What is a Trustee in Bankruptcy?
About Trustees in Bankruptcy
The website of the Superintendent of Bankruptcy describes trustees in bankruptcy as follows:
A trustee in bankruptcy is a person licensed by the Superintendent of Bankruptcy to administer proposals and bankruptcies and manage assets held in trust. The trustee can give a debtor information and advice about both the proposal and bankruptcy processes and make sure that both the debtor's rights and the creditor's rights are respected.
A person has to use a trustee if he or she goes bankrupt. However, trustees are not just for filing bankruptcy. They are also Professional Debt Consultants and can make arrangements with your creditors on your behalf; provide debt counselling; negotiate settlement agreements and help you make a proposal to your creditors to avoid bankruptcy. If a trustee feels you need the protection of independent legal advice the trustee will refer you to an insolvency lawyer. In some cases the trustee will be able to advise you of a solution that will cost you nothing and have you avoid bankruptcy.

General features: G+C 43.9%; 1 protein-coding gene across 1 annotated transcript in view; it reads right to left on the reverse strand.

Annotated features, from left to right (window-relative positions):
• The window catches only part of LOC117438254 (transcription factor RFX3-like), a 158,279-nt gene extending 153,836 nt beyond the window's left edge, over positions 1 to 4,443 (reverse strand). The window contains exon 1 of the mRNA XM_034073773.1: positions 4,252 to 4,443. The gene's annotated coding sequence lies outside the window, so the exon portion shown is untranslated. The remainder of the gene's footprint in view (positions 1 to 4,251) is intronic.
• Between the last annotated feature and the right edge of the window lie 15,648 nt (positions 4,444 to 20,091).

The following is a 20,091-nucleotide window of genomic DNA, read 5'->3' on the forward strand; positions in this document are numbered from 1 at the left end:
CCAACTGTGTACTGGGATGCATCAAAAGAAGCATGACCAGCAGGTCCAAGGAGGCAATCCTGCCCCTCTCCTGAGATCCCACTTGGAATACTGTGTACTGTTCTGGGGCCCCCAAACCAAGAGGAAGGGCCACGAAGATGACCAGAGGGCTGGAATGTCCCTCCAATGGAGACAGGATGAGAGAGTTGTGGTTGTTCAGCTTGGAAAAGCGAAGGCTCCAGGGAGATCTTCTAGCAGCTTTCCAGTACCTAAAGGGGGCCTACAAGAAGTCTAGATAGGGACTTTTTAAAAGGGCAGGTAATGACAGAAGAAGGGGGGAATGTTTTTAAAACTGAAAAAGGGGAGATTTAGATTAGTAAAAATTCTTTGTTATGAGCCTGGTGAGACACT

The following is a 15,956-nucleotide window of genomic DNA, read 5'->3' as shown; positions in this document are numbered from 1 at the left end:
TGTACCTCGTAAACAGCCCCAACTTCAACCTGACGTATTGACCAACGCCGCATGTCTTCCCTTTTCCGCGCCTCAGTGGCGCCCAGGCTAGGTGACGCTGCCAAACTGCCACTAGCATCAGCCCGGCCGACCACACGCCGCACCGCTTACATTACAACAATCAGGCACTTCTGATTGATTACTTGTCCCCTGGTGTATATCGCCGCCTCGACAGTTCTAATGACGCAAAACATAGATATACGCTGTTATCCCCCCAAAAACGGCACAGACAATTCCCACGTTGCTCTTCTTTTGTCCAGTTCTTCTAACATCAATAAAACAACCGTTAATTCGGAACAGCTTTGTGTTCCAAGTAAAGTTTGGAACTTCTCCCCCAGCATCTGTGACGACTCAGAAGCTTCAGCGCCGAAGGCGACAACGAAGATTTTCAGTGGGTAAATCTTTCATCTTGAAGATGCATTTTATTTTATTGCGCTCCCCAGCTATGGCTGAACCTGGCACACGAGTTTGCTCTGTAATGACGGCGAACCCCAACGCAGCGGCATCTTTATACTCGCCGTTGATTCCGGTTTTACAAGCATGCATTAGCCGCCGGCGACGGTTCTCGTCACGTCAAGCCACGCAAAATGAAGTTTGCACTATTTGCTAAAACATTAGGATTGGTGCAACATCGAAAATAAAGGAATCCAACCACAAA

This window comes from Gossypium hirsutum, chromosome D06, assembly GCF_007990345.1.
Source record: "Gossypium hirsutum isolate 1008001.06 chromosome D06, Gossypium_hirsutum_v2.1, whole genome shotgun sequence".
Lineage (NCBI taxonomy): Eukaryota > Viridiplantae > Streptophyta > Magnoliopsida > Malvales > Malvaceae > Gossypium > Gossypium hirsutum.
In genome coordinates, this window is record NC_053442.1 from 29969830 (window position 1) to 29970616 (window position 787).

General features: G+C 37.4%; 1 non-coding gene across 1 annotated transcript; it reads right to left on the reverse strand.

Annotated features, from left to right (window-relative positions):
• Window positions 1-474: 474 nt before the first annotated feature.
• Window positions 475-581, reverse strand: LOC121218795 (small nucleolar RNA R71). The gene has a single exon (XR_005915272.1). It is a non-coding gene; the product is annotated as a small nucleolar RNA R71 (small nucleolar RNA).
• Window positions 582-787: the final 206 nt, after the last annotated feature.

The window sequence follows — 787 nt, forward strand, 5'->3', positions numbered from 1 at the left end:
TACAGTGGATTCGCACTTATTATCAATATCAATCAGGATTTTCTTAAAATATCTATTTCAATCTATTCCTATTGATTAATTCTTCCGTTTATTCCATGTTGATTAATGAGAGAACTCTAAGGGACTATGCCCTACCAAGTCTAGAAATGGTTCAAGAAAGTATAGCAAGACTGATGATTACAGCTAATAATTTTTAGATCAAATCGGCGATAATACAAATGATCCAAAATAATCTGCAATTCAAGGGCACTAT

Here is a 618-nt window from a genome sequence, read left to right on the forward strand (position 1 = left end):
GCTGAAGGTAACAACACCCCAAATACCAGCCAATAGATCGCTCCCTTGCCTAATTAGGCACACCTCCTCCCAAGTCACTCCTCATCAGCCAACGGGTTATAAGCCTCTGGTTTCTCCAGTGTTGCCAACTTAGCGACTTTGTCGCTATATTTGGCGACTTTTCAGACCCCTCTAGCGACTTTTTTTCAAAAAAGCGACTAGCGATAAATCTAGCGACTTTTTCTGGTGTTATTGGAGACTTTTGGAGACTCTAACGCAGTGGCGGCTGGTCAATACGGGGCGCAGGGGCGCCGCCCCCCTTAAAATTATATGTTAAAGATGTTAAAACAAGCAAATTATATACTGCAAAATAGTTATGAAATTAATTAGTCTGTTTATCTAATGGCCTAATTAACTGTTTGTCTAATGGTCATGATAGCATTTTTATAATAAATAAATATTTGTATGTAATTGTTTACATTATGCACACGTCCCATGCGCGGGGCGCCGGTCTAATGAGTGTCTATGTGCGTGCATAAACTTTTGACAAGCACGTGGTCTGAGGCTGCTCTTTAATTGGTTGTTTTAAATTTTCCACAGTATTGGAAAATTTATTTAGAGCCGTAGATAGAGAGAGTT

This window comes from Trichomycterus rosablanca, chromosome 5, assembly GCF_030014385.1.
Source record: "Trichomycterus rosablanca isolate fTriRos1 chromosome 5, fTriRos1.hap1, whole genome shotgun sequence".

When dealing with a trustee you are protected firstly by the fact that the federal government regulates trustees and secondly by the stringent code of ethics to which all trustees are subject.
In most cases, It will cost you less to use a trustee than other Debt Consultants since trustees have their fees regulated by the government.
Trustees are the most highly trained and educated Debt Consultants in Canada. Almost all trustees have both an accounting designation and a university degree. In addition, all must complete and pass a rigorous three-year bankruptcy and law course and be investigated by the RCMP before being granted a trustee licence. Ongoing professional development is mandatory.
Bankruptcy Trustees are the only debt professionals in Canada who can guarantee you protection from your creditors; even CRA (Revenue Canada.